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  • Custom Article Title Ryan Cropp reviews 'The Death and Life of Australian Soccer' by Joe Gorman
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    During the past few European summers, several of the world’s biggest soccer clubs have deigned to visit Australian shores for branding exercises more commonly referred to as ‘friendlies’. These dull, meaningless matches are organised almost solely to line the pockets of the visiting clubs, yet they have been immensely popular. Australia’s local soccer ...

  • Book Title The Death and Life of Australian Soccer
  • Book Author Joe Gorman
  • Author Type Author
  • Biblio University of Queensland Press, $32.95 pb, 424 pp, 9780702259685

Politicians in ancient Greece were well acquainted with the alluring intersection between sport and politics. Alcibiades, an ambitious aristocrat, entered seven chariots in the 416 BCE Olympics, aware of the potential political benefits. He came first, second, and fourth, later citing this ‘splendid performance’ to the Athenian assembly while lobbying for a senior military appointment in the Peloponnesian War.

Since then, sport and politics have become even more intertwined. Sports of all kinds serve as potent tools of nationalism. Eric Hobsbawm famously wrote that ‘the imagined community of millions seems more real as a team of eleven named people’. The image-building potential of sporting mega-events, meanwhile, has enchanted national leaders from Hitler to Ronald Reagan, Paul Keating to Vladimir Putin.

Despite the storied history, there remain prominent strands of denial. Seven countries refused to attend the 1956 Olympics in Melbourne in response to the Suez crisis, the Soviet Union’s invasion of Hungary, and the participation of  Taiwan respectively. This angered then-International Olympic Committee (IOC) President Avery Brundage, who criticised the ignorance of those ‘unaware of one of our most important principles, namely that sport is completely free of politics’. Six decades later, Tony Abbott tweeted that ‘sport is sport’ in response to American rapper Macklemore’s intention to sing his pro-equality song at a rugby league game. ‘Footy fans shouldn’t be subjected to a politicised grand final,’ griped the former prime minister. Similar sentiments were expressed in certain circles when the AFL conspicuously endorsed the Yes vote during the marriage equality campaign.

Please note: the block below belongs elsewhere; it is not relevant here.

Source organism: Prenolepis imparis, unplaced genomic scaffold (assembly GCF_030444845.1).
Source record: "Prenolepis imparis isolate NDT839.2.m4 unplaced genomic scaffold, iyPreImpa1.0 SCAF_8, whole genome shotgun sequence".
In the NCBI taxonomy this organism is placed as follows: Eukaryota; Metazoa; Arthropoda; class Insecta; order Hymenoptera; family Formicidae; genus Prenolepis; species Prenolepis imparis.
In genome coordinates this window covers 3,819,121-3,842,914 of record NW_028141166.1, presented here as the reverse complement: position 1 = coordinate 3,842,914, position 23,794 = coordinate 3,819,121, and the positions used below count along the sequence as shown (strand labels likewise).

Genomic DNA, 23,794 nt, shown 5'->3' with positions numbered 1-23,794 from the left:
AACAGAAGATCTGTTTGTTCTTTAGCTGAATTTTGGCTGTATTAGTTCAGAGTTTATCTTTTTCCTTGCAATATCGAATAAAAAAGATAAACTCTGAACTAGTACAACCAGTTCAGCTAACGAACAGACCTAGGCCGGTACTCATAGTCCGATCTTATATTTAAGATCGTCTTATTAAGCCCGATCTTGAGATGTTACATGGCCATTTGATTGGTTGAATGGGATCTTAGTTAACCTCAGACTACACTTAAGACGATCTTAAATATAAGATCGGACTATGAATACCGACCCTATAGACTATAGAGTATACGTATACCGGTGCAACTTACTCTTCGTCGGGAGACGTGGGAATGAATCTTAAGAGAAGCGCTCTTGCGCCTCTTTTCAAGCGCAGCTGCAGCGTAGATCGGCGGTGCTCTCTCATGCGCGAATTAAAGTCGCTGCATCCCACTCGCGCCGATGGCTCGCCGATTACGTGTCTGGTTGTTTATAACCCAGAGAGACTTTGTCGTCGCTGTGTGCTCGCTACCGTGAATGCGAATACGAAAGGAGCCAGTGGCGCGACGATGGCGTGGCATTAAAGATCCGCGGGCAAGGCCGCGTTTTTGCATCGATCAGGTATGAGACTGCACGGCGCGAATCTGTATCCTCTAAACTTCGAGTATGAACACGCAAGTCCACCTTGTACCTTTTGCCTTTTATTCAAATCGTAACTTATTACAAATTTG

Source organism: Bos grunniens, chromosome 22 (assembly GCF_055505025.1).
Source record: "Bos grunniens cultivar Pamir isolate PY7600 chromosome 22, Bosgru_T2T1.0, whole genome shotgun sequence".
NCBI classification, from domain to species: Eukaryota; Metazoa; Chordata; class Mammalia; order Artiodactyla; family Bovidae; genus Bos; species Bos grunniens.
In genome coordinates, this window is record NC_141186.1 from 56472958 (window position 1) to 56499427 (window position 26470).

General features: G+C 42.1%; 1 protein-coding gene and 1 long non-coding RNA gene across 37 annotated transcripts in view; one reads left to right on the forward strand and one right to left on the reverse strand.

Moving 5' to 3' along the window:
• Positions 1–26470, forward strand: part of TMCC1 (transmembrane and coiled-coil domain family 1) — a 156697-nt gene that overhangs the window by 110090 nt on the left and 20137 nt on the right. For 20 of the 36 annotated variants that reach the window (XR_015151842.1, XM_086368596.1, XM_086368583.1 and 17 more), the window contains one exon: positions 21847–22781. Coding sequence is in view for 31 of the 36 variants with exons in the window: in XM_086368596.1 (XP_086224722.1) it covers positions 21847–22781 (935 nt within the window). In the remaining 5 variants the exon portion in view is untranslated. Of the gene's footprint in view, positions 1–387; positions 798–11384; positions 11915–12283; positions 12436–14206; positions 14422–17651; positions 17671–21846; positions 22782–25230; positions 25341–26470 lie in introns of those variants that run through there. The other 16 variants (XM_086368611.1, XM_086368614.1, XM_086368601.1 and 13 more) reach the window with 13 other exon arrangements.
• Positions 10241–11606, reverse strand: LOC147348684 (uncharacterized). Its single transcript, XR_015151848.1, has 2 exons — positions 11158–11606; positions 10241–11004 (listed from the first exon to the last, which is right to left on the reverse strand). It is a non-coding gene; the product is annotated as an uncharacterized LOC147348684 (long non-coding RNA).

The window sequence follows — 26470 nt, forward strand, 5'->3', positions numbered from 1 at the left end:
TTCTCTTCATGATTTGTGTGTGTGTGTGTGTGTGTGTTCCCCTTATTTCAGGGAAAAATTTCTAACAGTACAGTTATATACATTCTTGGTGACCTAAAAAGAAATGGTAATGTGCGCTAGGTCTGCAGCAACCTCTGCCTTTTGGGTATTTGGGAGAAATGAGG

If Abbott and his conservative colleagues were truly concerned about the politicisation of sport, they would have been better off looking to Turkmenistan rather than ANZ Stadium or AFL House. In mid-September, the isolated Central Asian state hosted the fifth Asian Indoor and Martial Arts Games. Australia sent eighteen athletes to the event, returning with two bronze medals in taekwondo.

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At first glance, Australia’s participation at the Games seems innocuous – athletes wearing the green and gold compete around the world on a regular basis. But Turkmenistan is no ordinary country. Run by the dictator Gurbanguly Berdymukhamedov, the post-Soviet republic’s human rights record is atrocious. According to Freedom House, Turkmenistan is ‘a highly repressive authoritarian state where citizens’ political rights and civil liberties are almost completely denied’.

Notwithstanding Australia’s recent elevation to the United Nations Human Rights Council, our sporting administrators clearly felt no moral compunction about sending athletes to Turkmenistan. Human Rights Watch announced widespread destruction of houses during preparations for the Games (without adequate compensation for residents), and the host city – Ashgabat – was reportedly sealed off from the rest of the country during the ten-day spectacle. International best practice this was not.

The opening ceremony of the fifth Asian Indoor and Martial Arts Games at the Saparmurat Turkmenbashi Olympic Stadium Turkmenistan photograph by Javid Nikour Wikimedia CommonsThe opening ceremony of the fifth Asian Indoor and Martial Arts Games in Ashgabat, Turkmenistan (photograph by Javid Nikpour, Wikimedia Commons)

 

When I put such matters to the Australian Olympic Committee (AOC), there was barely a squeak. I asked four questions of AOC President John Coates, with the phrase ‘human rights’ (and synonyms) used five times. His 140-word response did not include the phrase once. Instead, Coates offered platitudes like ‘Participating in these Games represents a wonderful opportunity for our young and developing Australian team to gain invaluable experience with some of the best athletes in the world in their sports.’  The political benefit of continued sporting engagement with Asia was evident in Australia’s participation, burying any concerns about the propriety of assisting a dictator to burnish his international legitimacy. Nor did the Department of Foreign Affairs and Trade seem troubled, stating merely that ‘the AOC is a non-profit organisation independent of government. As such, we do not participate in its decision-making.’